Daring, painful escapes from Cuba to the United States are not unique: Camarioca in 1965, Freedom Flights through 1973, the 1980 Mariel boatlift and the 1994 balsero exodus boosted the Cuban exile population to about two million. But the most poignant refugee wave remains Operation Pedro Pan -- the secret, two-year-long effort to get unaccompanied minors out of Cuba and away from Communist indoctrination.
A total of 14,048 children -- between the ages of 6 and 17 -- made it out ahead of their parents between December 1960 and October 1962.
Getting them out proved to be the easy part.
''My parents told me we would be separated for just a few weeks; I didn't see them again for nine months,'' said Eloisa Echazábal, a Pedro Pan who arrived in Miami at age 13 with her 8-year-old sister Teresita on a regularly scheduled Pan American flight in 1961.
Once in South Florida, the children -- about 70 percent of them boys -- were first sent to youth camps in Florida City, Kendall, Opa-locka and Camp Matecumbe.
From there, about 8,000 who had no relatives or friends in the United States were dispersed to 41 states, where they were placed in foster homes, orphanages and religious boarding schools to begin life in exile alone.
Sent to temporary homes in places like Dubuque, Iowa; Yakima, Washington; and Helena, Montana, some of the children lived happily until reunited with their parents; others had miserable experiences in temporary homes
Eloy Cepero, who arrived at age 15, found refuge in the Coral Gables mansion of McGregor Smith, then chairman of Florida Power & Light. His wife, Elizabeth, raised her hand at her Methodist church when volunteers were sought to take in unaccompanied Cuban boys.
''That couple treated us like sons,'' said Cepero, who has fond memories of a home that came with maids, butlers and chauffeurs. ``They were so kind that, to this day, I can't speak of the Smiths without choking up over their incredible kindness to me and my two brothers.''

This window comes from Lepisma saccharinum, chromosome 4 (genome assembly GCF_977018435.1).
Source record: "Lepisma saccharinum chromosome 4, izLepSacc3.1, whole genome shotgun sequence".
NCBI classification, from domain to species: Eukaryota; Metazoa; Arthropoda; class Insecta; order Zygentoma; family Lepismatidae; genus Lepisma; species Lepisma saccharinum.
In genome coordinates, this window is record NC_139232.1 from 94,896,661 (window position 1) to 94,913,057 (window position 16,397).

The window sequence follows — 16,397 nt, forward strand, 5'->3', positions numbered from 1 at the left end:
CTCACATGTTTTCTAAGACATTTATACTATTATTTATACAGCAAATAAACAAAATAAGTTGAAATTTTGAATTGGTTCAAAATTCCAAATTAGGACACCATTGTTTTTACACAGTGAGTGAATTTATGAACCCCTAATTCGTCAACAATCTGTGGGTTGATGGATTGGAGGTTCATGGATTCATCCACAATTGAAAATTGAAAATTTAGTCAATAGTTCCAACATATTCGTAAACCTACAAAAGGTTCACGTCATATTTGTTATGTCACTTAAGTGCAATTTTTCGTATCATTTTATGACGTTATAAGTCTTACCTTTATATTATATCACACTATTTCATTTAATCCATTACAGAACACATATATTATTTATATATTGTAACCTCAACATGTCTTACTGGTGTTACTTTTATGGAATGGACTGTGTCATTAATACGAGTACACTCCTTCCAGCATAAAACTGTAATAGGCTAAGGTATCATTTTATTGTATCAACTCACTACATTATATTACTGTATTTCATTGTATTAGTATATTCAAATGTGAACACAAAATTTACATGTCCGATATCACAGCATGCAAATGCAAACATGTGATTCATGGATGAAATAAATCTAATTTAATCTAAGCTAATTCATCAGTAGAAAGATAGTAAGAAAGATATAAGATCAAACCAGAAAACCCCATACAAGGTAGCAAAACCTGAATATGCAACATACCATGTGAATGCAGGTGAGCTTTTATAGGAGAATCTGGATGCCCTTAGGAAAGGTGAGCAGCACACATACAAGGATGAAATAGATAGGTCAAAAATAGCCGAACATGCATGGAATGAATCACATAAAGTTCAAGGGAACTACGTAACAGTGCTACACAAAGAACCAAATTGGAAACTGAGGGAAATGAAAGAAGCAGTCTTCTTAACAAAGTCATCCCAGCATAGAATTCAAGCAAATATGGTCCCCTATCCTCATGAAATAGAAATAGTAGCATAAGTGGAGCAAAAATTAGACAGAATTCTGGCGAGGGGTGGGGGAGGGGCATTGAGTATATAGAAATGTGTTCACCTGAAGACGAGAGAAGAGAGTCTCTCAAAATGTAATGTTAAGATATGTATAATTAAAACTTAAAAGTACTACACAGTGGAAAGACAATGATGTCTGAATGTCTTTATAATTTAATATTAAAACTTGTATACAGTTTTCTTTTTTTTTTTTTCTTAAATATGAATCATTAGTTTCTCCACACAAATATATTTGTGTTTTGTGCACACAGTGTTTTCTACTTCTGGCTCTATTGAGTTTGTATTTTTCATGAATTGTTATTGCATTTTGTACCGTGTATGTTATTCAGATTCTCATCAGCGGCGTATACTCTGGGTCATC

All who took part in the historic operation were marked by it.
Armed with visa waivers that allowed them U.S. entry, the children began boarding regularly scheduled flights from Havana to Miami on Dec. 26, 1960.
Wearing their best outfits, some descended the plane in tears, others clutched dolls, and most carried a suitcase with enough clothes for a week. Many were told to ask for ''George'' upon arrival.
George was Jorge Guarch, a big-hearted employee for Catholic Charities who greeted the children at Miami International Airport and then drove them to one of the camps that would serve as a temporary home until assigned to a family.
To help him keep track of the children, Guarch wrote down their names and other data. Today, his meticulous record-keeping is known as the ''Airport Log,'' and is considered the gem of the Pedro Pan archives at Barry University in Miami Shores.
The Miami Herald has computerized the names in that log and placed them in a unique, searchable database. Pedro Pans can now find themselves and each other at MiamiHerald.com/pedropan.
Among those on the list is Frank Angones, president of The Florida Bar, who arrived in Miami at age 11. Guarch greeted him and the other children arriving at MIA on June 13, 1961.
'This man was the first face we saw when we got out of the plane. I remember he told me: My name is `George.' I didn't know if he was Cuban or American. He then drove us in a station wagon to the Kendall camp; he was very kind to kids who were sort of in shock,'' Angones said.